High-tech competencies are often credited to an advanced learning experience. To find one, look no further than The University of Texas at Dallas (UTD), Department of Electrical and Computer Engineering (ECE) in the Erik Jonsson School of Engineering and Computer Science. Here, students prepare for future-focused careers with help from an industry-leading faculty and great opportunities to engage in research. It’s a combination that enables outstanding outcomes. Just ask Jeremy Chaney.
He graduated with a Master of Science in Electrical Engineering with a concentration in Microelectronics in 2020 before joining the Integrated Circuit Design team at Maxim Integrated.
“My time with UTD ECE familiarized me with the tools and concepts that I use daily in the industry, as well as the ability to adapt to new technologies as the industry advances,” he says. “I met representatives of the company at the university’s career fair which led to this job. I can’t stress enough how important it is to go to those.”
UTD ECE is a research powerhouse known for addressing complex technical problems with computing and science-based approaches. Little wonder why it’s loved and trusted by the industry. For those vying to carry on its legacy, the Master of Science in Electrical Engineering (MSEE), the Master of Science in Computer Engineering (MSCE), and the Master of Science in Telecommunications Engineering (MSTE) –– all of which serve as ideal stepping stones to doctoral success.
The first provides a superior education through five concentration areas — Circuits (which also includes RF and microwave), Computing Systems, Devices, Power Electronics and Energy Systems, and Signals and Systems (which also includes machine learning and communications).
The second concerns the design, construction, implementation, and maintenance of software and hardware components of modern computing systems and computer-controlled equipment. It helps learners develop a broad understanding of both algorithms/software and circuitry/hardware.
The MSTE provides students with an excellent education in modern communications networks and systems. Graduates are highly qualified for rewarding and successful careers in a diverse range of telecommunications engineering fields.
Those with a solid foundation in the above could advance their knowledge and enhance their employability with a PhD instead. UTD ECE offers comprehensive Doctor of Philosophy programs in Electrical Engineering, Computer Engineering, and Telecommunications Engineering.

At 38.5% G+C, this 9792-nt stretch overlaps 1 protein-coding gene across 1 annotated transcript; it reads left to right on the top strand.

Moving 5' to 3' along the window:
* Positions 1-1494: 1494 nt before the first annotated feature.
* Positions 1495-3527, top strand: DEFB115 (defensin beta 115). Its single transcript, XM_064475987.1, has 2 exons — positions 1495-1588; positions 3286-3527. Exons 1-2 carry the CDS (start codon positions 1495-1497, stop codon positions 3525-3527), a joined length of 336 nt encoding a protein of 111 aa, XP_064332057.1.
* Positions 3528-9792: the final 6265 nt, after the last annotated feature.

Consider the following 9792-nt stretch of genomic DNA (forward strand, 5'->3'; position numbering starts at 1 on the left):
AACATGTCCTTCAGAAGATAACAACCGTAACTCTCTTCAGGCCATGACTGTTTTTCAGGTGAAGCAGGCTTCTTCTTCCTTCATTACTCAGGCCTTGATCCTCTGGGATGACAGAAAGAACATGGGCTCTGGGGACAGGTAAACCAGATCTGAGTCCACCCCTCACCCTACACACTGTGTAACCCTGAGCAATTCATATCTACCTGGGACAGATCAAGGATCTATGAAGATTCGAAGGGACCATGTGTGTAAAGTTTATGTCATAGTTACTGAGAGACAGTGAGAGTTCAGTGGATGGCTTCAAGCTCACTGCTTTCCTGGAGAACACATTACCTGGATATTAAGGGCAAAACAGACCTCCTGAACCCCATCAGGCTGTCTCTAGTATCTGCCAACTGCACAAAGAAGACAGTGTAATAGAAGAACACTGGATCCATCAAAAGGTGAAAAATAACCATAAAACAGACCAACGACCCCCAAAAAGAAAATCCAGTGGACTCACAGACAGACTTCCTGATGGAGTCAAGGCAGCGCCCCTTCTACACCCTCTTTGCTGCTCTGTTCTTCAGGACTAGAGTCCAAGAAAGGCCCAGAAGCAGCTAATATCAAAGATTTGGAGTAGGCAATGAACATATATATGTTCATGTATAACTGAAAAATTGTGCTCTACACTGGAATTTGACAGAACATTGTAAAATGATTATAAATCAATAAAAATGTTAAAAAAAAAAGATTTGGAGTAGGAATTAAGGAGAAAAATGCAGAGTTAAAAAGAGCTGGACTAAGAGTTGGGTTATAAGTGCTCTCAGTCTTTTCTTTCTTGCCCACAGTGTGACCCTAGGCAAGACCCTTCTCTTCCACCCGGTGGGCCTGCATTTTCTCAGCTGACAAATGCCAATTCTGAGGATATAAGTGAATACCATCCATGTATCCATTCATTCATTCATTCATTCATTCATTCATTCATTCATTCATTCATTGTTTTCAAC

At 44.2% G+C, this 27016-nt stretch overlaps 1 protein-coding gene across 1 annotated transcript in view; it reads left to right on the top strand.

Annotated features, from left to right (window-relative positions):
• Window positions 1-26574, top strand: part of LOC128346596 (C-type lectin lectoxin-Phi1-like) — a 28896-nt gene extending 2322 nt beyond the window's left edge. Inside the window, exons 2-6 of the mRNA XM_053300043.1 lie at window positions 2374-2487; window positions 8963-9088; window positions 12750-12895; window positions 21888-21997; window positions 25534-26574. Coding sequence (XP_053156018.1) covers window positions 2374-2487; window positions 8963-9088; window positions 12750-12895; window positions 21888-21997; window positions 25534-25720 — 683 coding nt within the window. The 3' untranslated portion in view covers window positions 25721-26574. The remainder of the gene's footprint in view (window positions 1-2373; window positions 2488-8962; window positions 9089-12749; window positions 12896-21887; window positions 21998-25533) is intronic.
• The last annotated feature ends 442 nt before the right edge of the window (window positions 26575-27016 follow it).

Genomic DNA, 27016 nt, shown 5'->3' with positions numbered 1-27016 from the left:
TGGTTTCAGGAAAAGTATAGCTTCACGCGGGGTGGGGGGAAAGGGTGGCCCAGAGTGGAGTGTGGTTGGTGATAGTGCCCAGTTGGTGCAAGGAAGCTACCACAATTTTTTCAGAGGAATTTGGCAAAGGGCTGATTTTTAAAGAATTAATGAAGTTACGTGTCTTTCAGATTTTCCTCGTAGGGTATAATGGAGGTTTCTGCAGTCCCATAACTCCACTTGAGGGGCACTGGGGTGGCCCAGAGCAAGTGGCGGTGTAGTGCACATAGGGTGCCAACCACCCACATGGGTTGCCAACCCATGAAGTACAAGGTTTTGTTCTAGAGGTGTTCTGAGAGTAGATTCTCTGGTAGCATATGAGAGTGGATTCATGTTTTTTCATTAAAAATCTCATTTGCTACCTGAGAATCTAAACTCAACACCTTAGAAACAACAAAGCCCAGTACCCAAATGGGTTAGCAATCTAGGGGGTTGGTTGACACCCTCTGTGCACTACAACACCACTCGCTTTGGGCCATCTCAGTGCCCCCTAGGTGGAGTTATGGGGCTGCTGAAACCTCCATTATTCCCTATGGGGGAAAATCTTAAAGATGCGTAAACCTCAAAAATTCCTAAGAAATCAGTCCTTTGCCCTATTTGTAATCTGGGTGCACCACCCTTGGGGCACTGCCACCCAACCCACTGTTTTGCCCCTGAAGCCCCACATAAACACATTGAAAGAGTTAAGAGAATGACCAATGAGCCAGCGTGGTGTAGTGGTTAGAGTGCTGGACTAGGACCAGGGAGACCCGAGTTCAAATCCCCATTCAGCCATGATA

Every PhD aspirant that chooses UTD ECE is in for an exploratory journey of a lifetime. It all begins in the laboratory and there are many at UTD in myriad research areas including: Circuits (Circuit design); Computing (including EDA and hardware security); Electronic Devices; Power Electronics and Energy Systems; Signals and Systems (including next-gen communications using applied machine learning and signal processing); and Embedded Systems. The research their students accomplish contributes to changing the world for the better. ECE students and their faculty members are regularly attending top conferences and winning awards based upon the research done here in the heart of Dallas Fort Worth.
“The research in my laboratory is the direct product of the work of my students,” says Professor Carlos Busso. “They are the ones that brainstorm ideas, code machine learning solutions, and evaluate the effectiveness of these methods. My role is to guide and direct their efforts, so they can be well trained as successful professionals once they graduate.”
True enough, Busso’s graduates are now leading research efforts in Amazon, Google, Samsung, and AT&T, amongst other organizations. His efforts to produce more in-demand professionals continue in the Multimodal Signal Processing Laboratory, where he supervises students of all levels and conducts lessons on math, applied machine learning, as well as signals and systems.
Meanwhile, Assistant Professor Kanad Basu specializes in hardware security and digital circuits. Having worked for organizations like IBM, Synopsys, and Intel, Basu provides a breadth of knowledge that supplements the standard textbooks. He leads the Trustworthy and Intelligent Embedded Systems (TIES) Laboratory, where tomorrow’s engineers are preparing to combat cyberattacks, improve national security, bolster the economy, and maintain the US’s reputation as a leader in the semiconductor domain. There’s never been a better place for this training.
“UTD ECE is located in the DFW area, which is home to several semiconductor companies, like Texas Instruments, Raytheon, Samsung, etc.,” Basu explains. “Close proximity to these organizations provides ample employment and internship opportunities for our budding researchers.”
To prepare learners for all manner of possibilities, UTD ECE keeps them versatile. Here, interdisciplinary teaching and learning are big. In fact, Professors Busso and Basu have collaborated on several occasions. However, Professor Yiorgos Makris takes integration to new heights. “I would have to think hard in order to list topics that we do not cover as a department,” he says.
Makris is leading the intersection between circuit design and hardware security research, which is growing at rapid-fire speed. Researchers from other domains –– such as wireless communications, VLSI design, RFIC design, power electronics, computer architecture, and semiconductor fabrication –– have been quick to step in, offering many exciting opportunities for students with diverse aspirations.
“Considering the intense need of the semiconductor industry for engineers that are well-versed in machine learning, circuit design, security, and reliability; UTD is uniquely positioned to produce students with the appropriate background to make a difference in this field,” he says.
To become one of them, click here to learn more about UTD ECE.